Children may feel the need for extra protection right now. They sense the reeling response of adults and community and are concerned for their own safety. The best protection is nurturance, a return to normalcy, play, and routine. Some children are locking their doors, sharing bedrooms with adults and older siblings to have someone closer to them at night.
If you find yourself upset in a way you cannot master, short-term counseling or group discussions may help. No parent should be expected to handle this without conversation and support. Other parents' questions and concerns may help you.
Know that one tragedy can trigger memories of previous losses or fears. Don't be surprised if something that took place a while ago emerges like a jack-in-the-box. Let it in and talk about it. It's just an earlier experience returning for a tune-up.
Protection is important, but not always so easy. With social media, children see and hear more than we think. Even the very young have access to details that might surprise us. Ask your children in a relaxed, but routine manner, what they are hearing and prepare to be in step with them. A second grader in a Connecticut town far removed from the shootings, whose parents tried to protect him from the content, asked upon coming home from school, "Do you think we were not allowed to go outside today because of the shooter in Newtown?"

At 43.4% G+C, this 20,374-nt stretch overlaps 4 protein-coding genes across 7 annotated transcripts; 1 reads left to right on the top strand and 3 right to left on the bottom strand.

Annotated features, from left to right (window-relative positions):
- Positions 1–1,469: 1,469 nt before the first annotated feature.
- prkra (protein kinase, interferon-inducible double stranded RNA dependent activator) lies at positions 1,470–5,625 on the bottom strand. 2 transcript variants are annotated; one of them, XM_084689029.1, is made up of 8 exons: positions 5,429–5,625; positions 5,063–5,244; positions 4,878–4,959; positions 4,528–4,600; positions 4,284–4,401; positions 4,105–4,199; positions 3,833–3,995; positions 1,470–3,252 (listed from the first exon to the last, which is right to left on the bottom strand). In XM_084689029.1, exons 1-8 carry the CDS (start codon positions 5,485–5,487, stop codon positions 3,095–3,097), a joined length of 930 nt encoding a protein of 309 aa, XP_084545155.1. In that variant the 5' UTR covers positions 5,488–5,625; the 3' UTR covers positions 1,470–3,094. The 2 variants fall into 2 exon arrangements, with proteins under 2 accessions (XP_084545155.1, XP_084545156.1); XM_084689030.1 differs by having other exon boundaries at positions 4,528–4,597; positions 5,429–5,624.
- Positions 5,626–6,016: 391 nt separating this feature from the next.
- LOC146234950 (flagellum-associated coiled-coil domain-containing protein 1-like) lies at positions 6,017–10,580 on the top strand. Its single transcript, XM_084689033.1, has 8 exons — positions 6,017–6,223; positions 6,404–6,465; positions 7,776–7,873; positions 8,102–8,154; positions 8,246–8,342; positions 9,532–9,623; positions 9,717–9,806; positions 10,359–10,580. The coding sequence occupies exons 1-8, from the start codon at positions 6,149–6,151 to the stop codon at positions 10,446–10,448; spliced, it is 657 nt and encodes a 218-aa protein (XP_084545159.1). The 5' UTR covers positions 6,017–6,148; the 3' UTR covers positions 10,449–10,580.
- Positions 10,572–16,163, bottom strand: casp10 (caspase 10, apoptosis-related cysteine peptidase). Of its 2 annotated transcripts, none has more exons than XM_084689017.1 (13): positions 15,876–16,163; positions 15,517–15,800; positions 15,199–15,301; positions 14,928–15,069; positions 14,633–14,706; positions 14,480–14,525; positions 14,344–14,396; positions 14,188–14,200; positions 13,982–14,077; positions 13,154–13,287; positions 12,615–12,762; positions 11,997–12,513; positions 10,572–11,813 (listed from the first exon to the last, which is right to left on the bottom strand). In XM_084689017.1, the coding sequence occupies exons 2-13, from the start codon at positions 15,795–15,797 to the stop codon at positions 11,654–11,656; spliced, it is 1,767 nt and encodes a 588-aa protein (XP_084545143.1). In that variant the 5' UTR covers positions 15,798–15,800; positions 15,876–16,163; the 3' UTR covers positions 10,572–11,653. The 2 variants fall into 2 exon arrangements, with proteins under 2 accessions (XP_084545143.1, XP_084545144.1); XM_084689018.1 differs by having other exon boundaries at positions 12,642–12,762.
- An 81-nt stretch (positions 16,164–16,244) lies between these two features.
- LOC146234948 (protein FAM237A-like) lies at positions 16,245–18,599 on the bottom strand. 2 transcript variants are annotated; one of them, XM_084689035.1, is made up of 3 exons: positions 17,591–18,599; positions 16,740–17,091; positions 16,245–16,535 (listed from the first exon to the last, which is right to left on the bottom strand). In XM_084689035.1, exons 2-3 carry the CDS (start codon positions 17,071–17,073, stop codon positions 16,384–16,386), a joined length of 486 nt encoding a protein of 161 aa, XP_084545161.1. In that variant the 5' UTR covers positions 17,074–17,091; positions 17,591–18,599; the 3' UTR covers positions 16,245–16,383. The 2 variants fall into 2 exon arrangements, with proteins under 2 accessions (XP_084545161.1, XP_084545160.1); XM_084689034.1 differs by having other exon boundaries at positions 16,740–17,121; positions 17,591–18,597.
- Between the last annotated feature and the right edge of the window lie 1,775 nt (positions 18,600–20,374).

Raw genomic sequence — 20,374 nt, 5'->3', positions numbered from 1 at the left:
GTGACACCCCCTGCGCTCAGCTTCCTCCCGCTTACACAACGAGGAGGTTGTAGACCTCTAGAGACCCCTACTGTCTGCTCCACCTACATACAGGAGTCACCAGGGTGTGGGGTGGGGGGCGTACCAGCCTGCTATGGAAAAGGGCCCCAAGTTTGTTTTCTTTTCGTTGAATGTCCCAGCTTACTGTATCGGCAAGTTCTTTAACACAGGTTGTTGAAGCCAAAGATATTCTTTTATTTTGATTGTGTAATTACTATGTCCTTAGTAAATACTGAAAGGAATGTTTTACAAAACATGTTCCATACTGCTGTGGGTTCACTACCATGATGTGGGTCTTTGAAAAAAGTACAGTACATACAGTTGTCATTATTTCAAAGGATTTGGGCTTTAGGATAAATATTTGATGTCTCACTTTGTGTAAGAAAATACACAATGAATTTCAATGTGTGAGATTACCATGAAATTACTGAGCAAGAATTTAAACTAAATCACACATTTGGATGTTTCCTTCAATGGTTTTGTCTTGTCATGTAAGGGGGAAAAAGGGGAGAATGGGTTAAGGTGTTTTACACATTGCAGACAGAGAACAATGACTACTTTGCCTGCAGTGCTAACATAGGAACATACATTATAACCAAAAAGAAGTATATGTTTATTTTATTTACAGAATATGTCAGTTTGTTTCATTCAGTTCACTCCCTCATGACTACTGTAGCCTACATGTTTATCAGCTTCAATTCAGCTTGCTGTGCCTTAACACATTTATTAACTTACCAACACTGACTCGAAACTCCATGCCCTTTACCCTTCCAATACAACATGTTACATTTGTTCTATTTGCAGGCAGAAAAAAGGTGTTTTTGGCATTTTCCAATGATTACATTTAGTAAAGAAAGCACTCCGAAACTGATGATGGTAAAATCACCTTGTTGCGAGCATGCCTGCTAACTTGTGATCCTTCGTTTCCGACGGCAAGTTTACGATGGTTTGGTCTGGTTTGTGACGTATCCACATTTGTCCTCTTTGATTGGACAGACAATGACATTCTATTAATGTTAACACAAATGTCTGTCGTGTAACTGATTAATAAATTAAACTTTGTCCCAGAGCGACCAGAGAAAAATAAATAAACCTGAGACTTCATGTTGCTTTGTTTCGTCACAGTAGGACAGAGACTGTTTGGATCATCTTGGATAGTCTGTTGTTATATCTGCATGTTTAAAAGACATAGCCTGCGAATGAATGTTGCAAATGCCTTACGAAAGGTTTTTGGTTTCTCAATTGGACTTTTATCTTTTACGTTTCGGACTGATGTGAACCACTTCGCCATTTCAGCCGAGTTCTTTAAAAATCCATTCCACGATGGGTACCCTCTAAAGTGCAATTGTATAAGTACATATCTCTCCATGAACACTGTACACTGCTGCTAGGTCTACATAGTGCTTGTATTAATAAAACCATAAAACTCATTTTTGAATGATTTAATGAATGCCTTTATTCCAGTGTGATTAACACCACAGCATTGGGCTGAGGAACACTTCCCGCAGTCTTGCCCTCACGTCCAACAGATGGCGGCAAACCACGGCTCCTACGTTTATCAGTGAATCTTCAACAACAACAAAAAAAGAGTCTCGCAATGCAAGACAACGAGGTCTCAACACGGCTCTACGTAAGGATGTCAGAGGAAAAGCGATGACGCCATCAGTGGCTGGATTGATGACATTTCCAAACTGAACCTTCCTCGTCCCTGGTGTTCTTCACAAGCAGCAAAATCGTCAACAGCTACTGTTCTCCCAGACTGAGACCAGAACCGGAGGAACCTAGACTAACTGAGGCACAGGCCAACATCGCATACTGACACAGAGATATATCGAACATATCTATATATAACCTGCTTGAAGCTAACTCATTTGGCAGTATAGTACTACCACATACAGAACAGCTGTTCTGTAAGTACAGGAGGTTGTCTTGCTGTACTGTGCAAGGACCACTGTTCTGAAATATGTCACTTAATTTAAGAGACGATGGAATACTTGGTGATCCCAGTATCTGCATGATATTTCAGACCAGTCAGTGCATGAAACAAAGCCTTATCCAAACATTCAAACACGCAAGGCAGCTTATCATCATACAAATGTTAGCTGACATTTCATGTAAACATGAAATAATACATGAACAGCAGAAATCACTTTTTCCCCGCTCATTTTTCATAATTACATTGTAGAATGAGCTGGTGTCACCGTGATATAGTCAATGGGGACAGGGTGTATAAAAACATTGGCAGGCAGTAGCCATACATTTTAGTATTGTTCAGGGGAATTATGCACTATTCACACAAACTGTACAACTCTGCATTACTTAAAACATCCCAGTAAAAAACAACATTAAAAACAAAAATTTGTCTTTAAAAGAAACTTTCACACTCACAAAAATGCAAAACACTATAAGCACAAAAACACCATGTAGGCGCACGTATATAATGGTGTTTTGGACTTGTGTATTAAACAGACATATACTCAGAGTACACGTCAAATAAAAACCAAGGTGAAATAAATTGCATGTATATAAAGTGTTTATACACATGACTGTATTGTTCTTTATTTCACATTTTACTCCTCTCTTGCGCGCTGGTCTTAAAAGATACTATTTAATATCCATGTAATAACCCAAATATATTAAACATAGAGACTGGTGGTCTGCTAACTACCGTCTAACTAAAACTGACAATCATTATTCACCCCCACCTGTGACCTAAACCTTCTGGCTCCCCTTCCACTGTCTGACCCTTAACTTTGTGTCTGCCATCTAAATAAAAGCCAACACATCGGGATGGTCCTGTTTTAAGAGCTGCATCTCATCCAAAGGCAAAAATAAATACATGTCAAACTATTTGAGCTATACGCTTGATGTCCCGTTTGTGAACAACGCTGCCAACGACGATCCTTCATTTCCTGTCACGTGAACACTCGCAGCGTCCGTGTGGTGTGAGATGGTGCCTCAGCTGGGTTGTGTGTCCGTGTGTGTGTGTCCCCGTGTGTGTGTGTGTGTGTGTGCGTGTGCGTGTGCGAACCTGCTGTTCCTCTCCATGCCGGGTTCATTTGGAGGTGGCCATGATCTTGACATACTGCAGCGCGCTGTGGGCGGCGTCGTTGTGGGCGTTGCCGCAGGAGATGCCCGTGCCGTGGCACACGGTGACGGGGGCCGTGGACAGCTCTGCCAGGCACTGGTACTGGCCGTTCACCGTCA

Children may blame themselves. It may be easier for them to do that than to realize there are some things no parent or school could possibly control. "Is this my fault?" Some children expressed concern that their lost friends did not hide fast or well enough, in the face of the violence.
Provide constancy. Children need to see that everything else they cherished before the violence-from stuffed animals and pets to family and neighbors-remains safe.